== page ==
The Truth about Divorce: I Didn't Quit, I Survived

Crystal Jackson

I was recently in a cafe, minding my own business and working on my book. Across the room, I could hear an elderly man, in a voice none too soft, expounding at length on the flaws of the American female. I could hear him lecturing his contemporaries on how these women are often divorced at least once with multiple children and working full-time jobs to the detriment of their children. In his view, we- these divorced mothers- are the downfall of society--or the evidence of it at any rate.

It reminded me of the experience of going through my own divorce, and how I would often hear talk about how people “just give up” on their marriages. As if somehow we just weren’t willing to make it work and didn’t give it everything we’ve got. The total lack of compassion or even understanding of the traumatic experience of divorce was everywhere. It made going through an already difficult situation that much harder.

While there are those who treat marriage and divorce casually, I would say that most of us went into our marriages filled with hope and ideas of forever. We never intended to be divorced, and yet here we are. But here’s the truth about marriage and divorce:

Every woman I know who is now divorced fought like hell to save her marriage — before finally deciding to save herself instead.

While I understand that this doesn’t universally apply to women only, it does apply to the women I know. At a certain point, we realize that the ship is sinking, and so many of us have children who need rescuing. We get off the damn ship and start looking for a lifeboat — a whole new life that we have to create out of little more than grit and the knowledge that our children deserve better than the example of a marriage that’s broken. We didn’t give up. We saved ourselves, and we saved our children.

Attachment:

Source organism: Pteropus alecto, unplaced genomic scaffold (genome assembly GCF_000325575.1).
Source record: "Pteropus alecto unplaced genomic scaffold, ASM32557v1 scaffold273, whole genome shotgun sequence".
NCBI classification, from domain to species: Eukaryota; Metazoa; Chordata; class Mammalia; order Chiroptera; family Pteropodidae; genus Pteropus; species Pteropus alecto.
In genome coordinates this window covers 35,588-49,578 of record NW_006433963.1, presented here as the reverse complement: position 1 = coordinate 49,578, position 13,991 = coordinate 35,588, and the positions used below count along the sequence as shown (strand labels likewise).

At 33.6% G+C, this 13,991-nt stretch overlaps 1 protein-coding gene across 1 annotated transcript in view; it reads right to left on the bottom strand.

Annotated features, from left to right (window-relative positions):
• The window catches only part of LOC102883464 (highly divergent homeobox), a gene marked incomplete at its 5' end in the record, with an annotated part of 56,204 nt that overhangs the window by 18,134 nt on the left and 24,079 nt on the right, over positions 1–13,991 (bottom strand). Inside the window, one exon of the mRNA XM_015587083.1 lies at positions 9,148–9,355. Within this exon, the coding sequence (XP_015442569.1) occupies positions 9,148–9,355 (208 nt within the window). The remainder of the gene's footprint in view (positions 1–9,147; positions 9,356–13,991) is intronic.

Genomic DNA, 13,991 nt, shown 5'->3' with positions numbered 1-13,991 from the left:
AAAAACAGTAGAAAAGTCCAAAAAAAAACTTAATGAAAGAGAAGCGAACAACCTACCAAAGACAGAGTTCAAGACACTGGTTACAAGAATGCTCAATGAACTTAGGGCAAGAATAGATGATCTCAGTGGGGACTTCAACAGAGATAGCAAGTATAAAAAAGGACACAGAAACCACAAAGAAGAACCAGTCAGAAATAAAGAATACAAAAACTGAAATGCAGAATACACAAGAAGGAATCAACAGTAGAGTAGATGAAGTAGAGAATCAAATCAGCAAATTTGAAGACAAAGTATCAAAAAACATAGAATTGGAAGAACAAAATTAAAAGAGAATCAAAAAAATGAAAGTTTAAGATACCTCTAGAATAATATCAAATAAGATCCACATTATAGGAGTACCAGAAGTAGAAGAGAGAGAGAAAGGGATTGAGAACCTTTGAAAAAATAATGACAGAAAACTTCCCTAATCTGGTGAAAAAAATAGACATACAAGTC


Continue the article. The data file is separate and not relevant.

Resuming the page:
We didn’t quit our marriages; we survived them.

When we realize that we can’t single-handedly make a relationship with another person work, we have to choose ourselves. We begin to hear our hearts screaming for us to get out. We begin to honor our intuition, which tells us that this situation isn’t healthy for us. We realize that it’s our responsibility to do whatever it takes to make our lives better.

We come to a point of understanding that we cannot save our partner. We begin to understand that they are no longer our partners when they choose not to fight for the relationship. We realize the relationship is over already, and we begin to take the steps to make that final.

We take the steps toward divorce, no matter our circumstances, no matter how difficult it will be to live without this relationship or the financial support of being coupled. We leave no matter how counterintuitive it is to walk away from something in which we’ve invested so much of our lives. We leave, all the while grieving what our children will have to experience as the children of divorced parents.

This isn’t a matter of giving up or quitting. It’s not that we didn’t fight for our marriages or just wanted the freedom that comes with divorce. This is a matter of accepting things as they are and choosing to live the best life that we can under the circumstances.

I’ve found that many of us come out of these trials only to be painted as the villains. We become the bad guys in another’s story. The ones we leave often find it easier to play the victim than to accept responsibility for their role in the demise of the marital unit. When we go through a divorce, we often lose the support of people we had long considered family as they choose to believe this story. Even friends can be lost, as they pick their sides.

Divorce isn’t easy, no matter how it may seem from the outside.